Vermeule – Jack Lee - Legend Numismatics (Laura Sperber) - Coronet Collection of Morgan Silver Dollars (PCGS Set Registry)
J. Colvin Randall Collection - John M. Clapp Collection - John H. Clapp Collection, sold intact in 1942 - Louis E. Eliasberg, Sr. Collection - Bowers & Merena 4/1997:2294 (as Raw MS65/67), $198,000 - Stellar Collection - Sunnywood/Simpson Collection - Legend 10/2014:190, $646,250
Norweb Collection -
Bowers & Merena 11/1988:3887, $357,500 -
David Carter & George Bodway -
PCGS Tour Coin 1990 and 1991 -
Jack Lee -
Heritage 4/2008:2366 -
Bowers & Merena 11/2009:3225, not sold -
Heritage 8/2011:7332, $546,250
Arno Collection -
The Eliasberg 1893-S $1 in PCGS MS65 sold in a Legend Rare Coin Auction in October 2014 for a new record price of $646,250, surpassing the previous record held by the Norweb NGC MS67. The big question is how this new record price will affect the value of the spectacularly toned PCGS MS67 Vermeule/Lee/Coronet Collection example, which was acquired by the owner of the Coronet Collection in October 2008 for a price reported to be in excess of $1 million.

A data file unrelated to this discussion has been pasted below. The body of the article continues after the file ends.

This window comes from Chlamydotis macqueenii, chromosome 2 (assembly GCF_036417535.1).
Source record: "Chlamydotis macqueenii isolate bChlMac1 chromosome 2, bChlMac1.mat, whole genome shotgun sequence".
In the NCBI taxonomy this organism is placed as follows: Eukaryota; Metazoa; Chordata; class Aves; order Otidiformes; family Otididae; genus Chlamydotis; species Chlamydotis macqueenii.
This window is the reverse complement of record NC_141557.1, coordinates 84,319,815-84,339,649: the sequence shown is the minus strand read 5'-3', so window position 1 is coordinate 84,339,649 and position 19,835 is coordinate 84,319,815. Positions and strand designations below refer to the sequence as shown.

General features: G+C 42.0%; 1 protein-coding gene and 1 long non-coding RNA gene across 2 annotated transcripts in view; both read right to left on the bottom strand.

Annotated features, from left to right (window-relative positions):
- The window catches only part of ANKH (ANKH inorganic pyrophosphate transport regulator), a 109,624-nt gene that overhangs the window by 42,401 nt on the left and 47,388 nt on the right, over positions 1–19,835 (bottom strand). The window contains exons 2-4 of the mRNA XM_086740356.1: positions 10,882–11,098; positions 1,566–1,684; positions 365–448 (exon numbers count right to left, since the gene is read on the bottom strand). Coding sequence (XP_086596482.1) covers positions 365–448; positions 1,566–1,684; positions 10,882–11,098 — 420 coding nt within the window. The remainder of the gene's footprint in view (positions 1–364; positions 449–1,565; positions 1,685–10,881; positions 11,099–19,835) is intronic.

David Hall: The 1893-S is the true "King" of the Morgan dollar series. The PCGS CoinFacts Board of experts estimated survival number for all grades is 9948. Dave Bowers has estimated that 6000 to 12,000 survive and I think those numbers are probably accurate. There are probably as many as 10,000 1893-S dollars in all grades.
In Mint State condition, the 1893-S is absolutely the rarest Morgan dollar. And in Gem MS65 or better it's a super rare coin. CoinFacts survival estimate is 123 Mint State survivors and 18 MS65 or better survivors. I believe that MS65ob number is way too high. I think there may very well be 100 or so MS60ob survivors, but no way is there 18 Gems. I believe the true number of MS65 or better examples is probably 6 to 7 coins.
The finest known example is the fabulous Jack Lee MS67, recently sold for over a million dollars. There are 5 or 6 others that have or would grade MS65 at PCGS. Over the years I have handled several Gems, but if there were truly more than 10 MS65ob coins then they would appear much more often than they do.
Note that this is one Morgan that is virtually unknown in prooflike condition.
Note that there are many counterfeits, usually made by adding an "S" to a 1893 Philadelphia. So authenication is highly recommended.
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